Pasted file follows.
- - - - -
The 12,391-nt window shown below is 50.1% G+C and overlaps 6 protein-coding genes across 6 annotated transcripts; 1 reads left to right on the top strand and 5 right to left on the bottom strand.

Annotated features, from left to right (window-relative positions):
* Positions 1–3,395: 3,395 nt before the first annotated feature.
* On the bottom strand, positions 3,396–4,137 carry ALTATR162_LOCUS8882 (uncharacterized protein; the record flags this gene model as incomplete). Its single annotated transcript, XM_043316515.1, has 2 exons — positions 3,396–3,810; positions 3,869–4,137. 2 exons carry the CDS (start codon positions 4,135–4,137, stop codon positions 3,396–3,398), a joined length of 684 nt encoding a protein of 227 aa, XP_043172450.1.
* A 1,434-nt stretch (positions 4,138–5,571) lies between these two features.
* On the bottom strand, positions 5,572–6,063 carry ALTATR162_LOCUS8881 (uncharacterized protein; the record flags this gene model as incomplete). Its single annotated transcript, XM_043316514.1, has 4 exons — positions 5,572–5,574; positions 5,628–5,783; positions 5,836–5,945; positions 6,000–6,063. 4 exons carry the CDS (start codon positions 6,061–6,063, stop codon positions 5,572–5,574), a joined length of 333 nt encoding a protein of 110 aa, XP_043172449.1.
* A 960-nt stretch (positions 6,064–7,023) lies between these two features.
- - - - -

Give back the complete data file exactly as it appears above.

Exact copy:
The 12,391-nt window shown below is 50.1% G+C and overlaps 6 protein-coding genes across 6 annotated transcripts; 1 reads left to right on the top strand and 5 right to left on the bottom strand.

Annotated features, from left to right (window-relative positions):
* Positions 1–3,395: 3,395 nt before the first annotated feature.
* On the bottom strand, positions 3,396–4,137 carry ALTATR162_LOCUS8882 (uncharacterized protein; the record flags this gene model as incomplete). Its single annotated transcript, XM_043316515.1, has 2 exons — positions 3,396–3,810; positions 3,869–4,137. 2 exons carry the CDS (start codon positions 4,135–4,137, stop codon positions 3,396–3,398), a joined length of 684 nt encoding a protein of 227 aa, XP_043172450.1.
* A 1,434-nt stretch (positions 4,138–5,571) lies between these two features.
* On the bottom strand, positions 5,572–6,063 carry ALTATR162_LOCUS8881 (uncharacterized protein; the record flags this gene model as incomplete). Its single annotated transcript, XM_043316514.1, has 4 exons — positions 5,572–5,574; positions 5,628–5,783; positions 5,836–5,945; positions 6,000–6,063. 4 exons carry the CDS (start codon positions 6,061–6,063, stop codon positions 5,572–5,574), a joined length of 333 nt encoding a protein of 110 aa, XP_043172449.1.
* A 960-nt stretch (positions 6,064–7,023) lies between these two features.